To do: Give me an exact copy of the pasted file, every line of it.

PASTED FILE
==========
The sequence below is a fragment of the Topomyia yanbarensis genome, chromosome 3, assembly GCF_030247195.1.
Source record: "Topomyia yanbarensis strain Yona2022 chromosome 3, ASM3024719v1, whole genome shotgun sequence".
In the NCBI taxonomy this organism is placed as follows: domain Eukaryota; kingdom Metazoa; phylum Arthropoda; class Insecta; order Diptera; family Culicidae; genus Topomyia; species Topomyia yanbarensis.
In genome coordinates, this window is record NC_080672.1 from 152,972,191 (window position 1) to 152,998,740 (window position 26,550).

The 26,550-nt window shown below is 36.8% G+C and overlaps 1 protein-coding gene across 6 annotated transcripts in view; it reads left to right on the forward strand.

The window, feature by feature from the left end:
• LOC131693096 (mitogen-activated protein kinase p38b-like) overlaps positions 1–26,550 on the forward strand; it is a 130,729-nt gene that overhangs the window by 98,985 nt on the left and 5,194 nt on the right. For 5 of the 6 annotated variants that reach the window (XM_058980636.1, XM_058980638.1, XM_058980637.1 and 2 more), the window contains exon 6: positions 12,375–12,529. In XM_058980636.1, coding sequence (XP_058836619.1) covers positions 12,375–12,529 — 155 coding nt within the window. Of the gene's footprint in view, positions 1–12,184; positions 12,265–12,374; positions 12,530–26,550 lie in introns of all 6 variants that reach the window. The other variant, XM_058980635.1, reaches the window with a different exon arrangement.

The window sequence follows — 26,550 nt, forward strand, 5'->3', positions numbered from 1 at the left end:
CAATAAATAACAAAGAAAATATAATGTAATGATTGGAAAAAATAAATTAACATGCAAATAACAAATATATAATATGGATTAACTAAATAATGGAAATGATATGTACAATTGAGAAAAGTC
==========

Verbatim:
The sequence below is a fragment of the Topomyia yanbarensis genome, chromosome 3, assembly GCF_030247195.1.
Source record: "Topomyia yanbarensis strain Yona2022 chromosome 3, ASM3024719v1, whole genome shotgun sequence".
In the NCBI taxonomy this organism is placed as follows: domain Eukaryota; kingdom Metazoa; phylum Arthropoda; class Insecta; order Diptera; family Culicidae; genus Topomyia; species Topomyia yanbarensis.
In genome coordinates, this window is record NC_080672.1 from 152,972,191 (window position 1) to 152,998,740 (window position 26,550).

The 26,550-nt window shown below is 36.8% G+C and overlaps 1 protein-coding gene across 6 annotated transcripts in view; it reads left to right on the forward strand.

The window, feature by feature from the left end:
• LOC131693096 (mitogen-activated protein kinase p38b-like) overlaps positions 1–26,550 on the forward strand; it is a 130,729-nt gene that overhangs the window by 98,985 nt on the left and 5,194 nt on the right. For 5 of the 6 annotated variants that reach the window (XM_058980636.1, XM_058980638.1, XM_058980637.1 and 2 more), the window contains exon 6: positions 12,375–12,529. In XM_058980636.1, coding sequence (XP_058836619.1) covers positions 12,375–12,529 — 155 coding nt within the window. Of the gene's footprint in view, positions 1–12,184; positions 12,265–12,374; positions 12,530–26,550 lie in introns of all 6 variants that reach the window. The other variant, XM_058980635.1, reaches the window with a different exon arrangement.

The window sequence follows — 26,550 nt, forward strand, 5'->3', positions numbered from 1 at the left end:
CAATAAATAACAAAGAAAATATAATGTAATGATTGGAAAAAATAAATTAACATGCAAATAACAAATATATAATATGGATTAACTAAATAATGGAAATGATATGTACAATTGAGAAAAGTC